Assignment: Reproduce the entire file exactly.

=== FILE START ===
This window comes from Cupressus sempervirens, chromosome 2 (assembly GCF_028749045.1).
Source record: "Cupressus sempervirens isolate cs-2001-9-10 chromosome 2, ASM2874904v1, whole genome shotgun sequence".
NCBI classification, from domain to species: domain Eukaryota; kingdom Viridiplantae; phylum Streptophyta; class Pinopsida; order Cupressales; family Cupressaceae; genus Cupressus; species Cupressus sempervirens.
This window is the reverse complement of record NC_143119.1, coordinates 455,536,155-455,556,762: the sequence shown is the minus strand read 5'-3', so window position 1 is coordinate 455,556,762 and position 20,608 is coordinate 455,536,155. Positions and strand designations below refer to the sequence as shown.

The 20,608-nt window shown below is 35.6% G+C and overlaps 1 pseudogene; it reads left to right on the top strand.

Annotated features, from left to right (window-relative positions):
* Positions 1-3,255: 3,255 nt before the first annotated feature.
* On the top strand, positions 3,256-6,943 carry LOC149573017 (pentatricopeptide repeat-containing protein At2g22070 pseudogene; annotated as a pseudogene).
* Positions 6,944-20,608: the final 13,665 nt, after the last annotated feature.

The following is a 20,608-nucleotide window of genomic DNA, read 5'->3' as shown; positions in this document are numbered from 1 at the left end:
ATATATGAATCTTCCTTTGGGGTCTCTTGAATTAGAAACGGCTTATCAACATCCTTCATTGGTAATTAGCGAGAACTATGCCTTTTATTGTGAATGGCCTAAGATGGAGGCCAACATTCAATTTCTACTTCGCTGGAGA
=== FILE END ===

This window comes from Cupressus sempervirens, chromosome 2 (assembly GCF_028749045.1).
Source record: "Cupressus sempervirens isolate cs-2001-9-10 chromosome 2, ASM2874904v1, whole genome shotgun sequence".
NCBI classification, from domain to species: domain Eukaryota; kingdom Viridiplantae; phylum Streptophyta; class Pinopsida; order Cupressales; family Cupressaceae; genus Cupressus; species Cupressus sempervirens.
This window is the reverse complement of record NC_143119.1, coordinates 455,536,155-455,556,762: the sequence shown is the minus strand read 5'-3', so window position 1 is coordinate 455,556,762 and position 20,608 is coordinate 455,536,155. Positions and strand designations below refer to the sequence as shown.

The 20,608-nt window shown below is 35.6% G+C and overlaps 1 pseudogene; it reads left to right on the top strand.

Annotated features, from left to right (window-relative positions):
* Positions 1-3,255: 3,255 nt before the first annotated feature.
* On the top strand, positions 3,256-6,943 carry LOC149573017 (pentatricopeptide repeat-containing protein At2g22070 pseudogene; annotated as a pseudogene).
* Positions 6,944-20,608: the final 13,665 nt, after the last annotated feature.

The following is a 20,608-nucleotide window of genomic DNA, read 5'->3' as shown; positions in this document are numbered from 1 at the left end:
ATATATGAATCTTCCTTTGGGGTCTCTTGAATTAGAAACGGCTTATCAACATCCTTCATTGGTAATTAGCGAGAACTATGCCTTTTATTGTGAATGGCCTAAGATGGAGGCCAACATTCAATTTCTACTTCGCTGGAGA